French senior Ida Nematipour spent her childhood dodging scattered pins and needles around her house.
Surrounded by her family’s sewing materials, she began designing clothes — first creating costumes for her dog and eventually focusing on outfits for herself.
“My grandma and my mom were definitely an inspiration for me,” Nematipour said. “I have so many memories of them sewing, so it’s something that I’ve been around my whole life. It had a big influence on me, even though at first I didn’t take it that seriously.”
Nematipour didn’t approach fashion design as anything more than a hobby until she arrived at UT. Originally a pre-med student, Nematipour quickly realized her interests were focused elsewhere. When she began taking apparel design courses, Nematipour immediately fell in love with the work and said she felt eager to design and display her clothes. Nematipour and 23 other apparel design students showcased their pieces at UT’s Fusion fashion show Thursday.
“Being pre-med was hard, but I knew that I could’ve done it,” Nematipour said. “The problem was that it wasn’t my passion. After about a year here, I started to realize fashion design was something that I could make a career out of.”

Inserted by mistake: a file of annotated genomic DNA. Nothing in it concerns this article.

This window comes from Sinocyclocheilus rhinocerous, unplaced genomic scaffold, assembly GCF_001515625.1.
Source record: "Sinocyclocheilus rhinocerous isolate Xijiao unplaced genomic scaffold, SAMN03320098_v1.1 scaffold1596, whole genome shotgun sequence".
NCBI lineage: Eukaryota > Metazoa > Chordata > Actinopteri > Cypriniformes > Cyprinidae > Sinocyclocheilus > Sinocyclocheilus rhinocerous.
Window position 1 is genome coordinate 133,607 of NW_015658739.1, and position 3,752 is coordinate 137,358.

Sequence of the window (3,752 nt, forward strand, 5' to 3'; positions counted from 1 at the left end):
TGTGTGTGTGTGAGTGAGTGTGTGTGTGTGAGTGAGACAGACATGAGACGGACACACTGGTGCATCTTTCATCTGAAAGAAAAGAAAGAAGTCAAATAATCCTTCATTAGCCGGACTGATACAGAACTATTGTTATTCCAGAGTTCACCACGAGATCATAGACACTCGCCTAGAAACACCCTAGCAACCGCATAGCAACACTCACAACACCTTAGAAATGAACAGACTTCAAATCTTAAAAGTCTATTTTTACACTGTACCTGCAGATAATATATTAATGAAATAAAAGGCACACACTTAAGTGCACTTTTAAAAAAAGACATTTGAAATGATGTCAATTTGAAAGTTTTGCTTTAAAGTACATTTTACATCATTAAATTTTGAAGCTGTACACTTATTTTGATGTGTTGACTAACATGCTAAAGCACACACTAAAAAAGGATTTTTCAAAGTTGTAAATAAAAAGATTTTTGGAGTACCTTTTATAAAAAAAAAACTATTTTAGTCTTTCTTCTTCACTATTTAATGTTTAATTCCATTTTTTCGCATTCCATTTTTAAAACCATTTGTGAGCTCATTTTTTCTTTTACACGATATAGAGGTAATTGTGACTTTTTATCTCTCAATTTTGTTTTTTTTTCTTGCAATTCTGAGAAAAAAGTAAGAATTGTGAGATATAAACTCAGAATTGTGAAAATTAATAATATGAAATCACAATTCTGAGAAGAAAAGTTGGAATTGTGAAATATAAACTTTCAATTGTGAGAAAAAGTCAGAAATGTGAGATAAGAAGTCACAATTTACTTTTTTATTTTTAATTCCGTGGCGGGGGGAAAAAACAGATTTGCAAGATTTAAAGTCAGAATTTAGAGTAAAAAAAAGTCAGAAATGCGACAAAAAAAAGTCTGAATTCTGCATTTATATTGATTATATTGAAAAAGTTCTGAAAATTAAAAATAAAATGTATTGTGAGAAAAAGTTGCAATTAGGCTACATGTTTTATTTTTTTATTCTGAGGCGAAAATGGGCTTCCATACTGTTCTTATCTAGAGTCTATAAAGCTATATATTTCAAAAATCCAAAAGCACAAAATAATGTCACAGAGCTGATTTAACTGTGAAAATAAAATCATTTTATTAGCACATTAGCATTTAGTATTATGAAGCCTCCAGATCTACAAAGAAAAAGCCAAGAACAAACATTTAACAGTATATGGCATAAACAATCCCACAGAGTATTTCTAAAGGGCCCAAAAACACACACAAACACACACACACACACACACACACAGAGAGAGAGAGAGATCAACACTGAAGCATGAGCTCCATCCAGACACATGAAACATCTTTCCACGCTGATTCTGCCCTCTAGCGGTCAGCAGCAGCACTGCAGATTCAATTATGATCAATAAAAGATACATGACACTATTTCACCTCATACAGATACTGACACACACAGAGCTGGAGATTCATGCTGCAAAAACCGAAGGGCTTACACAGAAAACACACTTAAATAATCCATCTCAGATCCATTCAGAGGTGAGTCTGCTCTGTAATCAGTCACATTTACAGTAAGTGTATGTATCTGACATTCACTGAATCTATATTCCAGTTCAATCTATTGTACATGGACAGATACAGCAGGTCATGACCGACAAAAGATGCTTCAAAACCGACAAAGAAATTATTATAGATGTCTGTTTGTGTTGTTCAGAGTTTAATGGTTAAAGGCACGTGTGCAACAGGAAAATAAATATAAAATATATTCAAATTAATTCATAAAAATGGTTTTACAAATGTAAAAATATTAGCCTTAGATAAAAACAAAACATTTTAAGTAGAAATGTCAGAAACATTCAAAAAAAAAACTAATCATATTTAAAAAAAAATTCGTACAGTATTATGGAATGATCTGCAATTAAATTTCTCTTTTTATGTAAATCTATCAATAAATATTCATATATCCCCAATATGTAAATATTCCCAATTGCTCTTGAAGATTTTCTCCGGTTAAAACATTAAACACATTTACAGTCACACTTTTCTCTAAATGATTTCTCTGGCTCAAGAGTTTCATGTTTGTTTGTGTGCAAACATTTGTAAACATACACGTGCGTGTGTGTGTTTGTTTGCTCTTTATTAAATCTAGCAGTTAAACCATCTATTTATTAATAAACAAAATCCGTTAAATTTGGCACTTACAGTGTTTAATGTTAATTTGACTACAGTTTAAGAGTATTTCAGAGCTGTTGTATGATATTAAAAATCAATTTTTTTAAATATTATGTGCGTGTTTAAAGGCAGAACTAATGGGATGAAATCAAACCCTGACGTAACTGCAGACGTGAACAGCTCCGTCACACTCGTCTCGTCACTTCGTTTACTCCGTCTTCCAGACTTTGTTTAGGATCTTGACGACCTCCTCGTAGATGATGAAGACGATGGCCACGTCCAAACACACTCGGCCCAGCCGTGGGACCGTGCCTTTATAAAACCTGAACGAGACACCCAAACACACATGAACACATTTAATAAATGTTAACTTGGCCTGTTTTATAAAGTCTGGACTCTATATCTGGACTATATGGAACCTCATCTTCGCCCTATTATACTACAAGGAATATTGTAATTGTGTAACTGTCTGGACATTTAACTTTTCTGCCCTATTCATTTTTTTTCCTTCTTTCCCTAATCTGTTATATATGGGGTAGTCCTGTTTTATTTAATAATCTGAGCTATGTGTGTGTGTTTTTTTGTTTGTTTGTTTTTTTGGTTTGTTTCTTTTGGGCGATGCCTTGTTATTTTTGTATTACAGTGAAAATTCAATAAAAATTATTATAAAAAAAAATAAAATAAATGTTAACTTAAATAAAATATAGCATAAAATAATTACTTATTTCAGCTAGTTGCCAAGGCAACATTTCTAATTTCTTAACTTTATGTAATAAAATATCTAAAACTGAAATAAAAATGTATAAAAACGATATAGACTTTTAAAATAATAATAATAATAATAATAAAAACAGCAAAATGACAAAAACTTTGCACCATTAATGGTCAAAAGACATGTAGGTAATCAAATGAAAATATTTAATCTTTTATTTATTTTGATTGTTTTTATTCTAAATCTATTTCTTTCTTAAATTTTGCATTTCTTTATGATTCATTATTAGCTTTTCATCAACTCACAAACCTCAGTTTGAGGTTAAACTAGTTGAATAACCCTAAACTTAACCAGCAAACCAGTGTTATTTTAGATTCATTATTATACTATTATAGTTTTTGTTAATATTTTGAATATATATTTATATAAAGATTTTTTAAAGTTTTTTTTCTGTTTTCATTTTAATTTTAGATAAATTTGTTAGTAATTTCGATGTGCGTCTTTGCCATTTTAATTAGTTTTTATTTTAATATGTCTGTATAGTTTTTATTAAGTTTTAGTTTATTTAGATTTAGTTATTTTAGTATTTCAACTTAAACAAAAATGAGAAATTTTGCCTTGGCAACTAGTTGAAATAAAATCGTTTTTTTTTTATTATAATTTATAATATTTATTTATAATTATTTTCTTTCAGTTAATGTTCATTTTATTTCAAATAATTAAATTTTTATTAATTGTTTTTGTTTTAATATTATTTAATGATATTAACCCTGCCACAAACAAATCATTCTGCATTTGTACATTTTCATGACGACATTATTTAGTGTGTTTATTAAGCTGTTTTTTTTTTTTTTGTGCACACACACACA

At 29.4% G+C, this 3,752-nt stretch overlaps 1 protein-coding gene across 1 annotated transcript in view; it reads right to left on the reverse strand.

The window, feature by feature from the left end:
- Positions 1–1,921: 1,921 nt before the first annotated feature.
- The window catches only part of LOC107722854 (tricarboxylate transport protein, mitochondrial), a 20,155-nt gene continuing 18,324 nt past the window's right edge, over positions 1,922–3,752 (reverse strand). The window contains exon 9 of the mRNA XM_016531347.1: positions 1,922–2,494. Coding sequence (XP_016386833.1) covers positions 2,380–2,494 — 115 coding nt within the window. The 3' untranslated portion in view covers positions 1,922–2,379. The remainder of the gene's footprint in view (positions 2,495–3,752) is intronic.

Nematipour said her designs have changed dramatically over the years — she remembers an embarrassing yarn dress she made in an attempt to be different. The clothes she designs retain some aspects of her personal style, but she prefers to create clothes that are meant for a femme fatale, which are edgier than what she herself might typically wear.
“My clothes are definitely very revealing,” Nematipour said. “I like the confidence it portrays. It’s like a very powerful woman with a seductive edge that she uses to empower herself. It’s edgy, so I’m not expecting someone to walk down the street in these clothes right now.”
Billie Green, fellow designer and textiles and apparel senior, said Nematipour is a risk-taker, confident in her decisions without worrying what other people will think of her pieces.
“Her clothes show a lot of skin, but it isn’t for the sake of showing skin,” Green said. “Her designs still come off as very classic and romantic. She’s not ashamed of the female body.”
Nematipour who said she often struggles to find the perfect fabric in a city that lacks fabric stores, occasionally hand-paints her own fabric. She appreciates the individuality the hand-painting adds to her pieces. It’s just one way she manages to put a twist on many of the trends that inspire her.
“When I’m not designing, I like to paint,” Nematipour said. “It adds another level of art to my piece and makes it into something completely custom.”
Despite stress-inducing deadlines and the occasional bout of tears, Nematipour said all the labor is worth it when she gets to see people respond to her clothing.
“My favorite part about designing clothes is seeing people’s reactions to what I’m making,” Nematipour said. “I feel like with my style, you either love it or hate it. When I get to see the reaction of someone who loves my clothes, that’s what I’m working for.”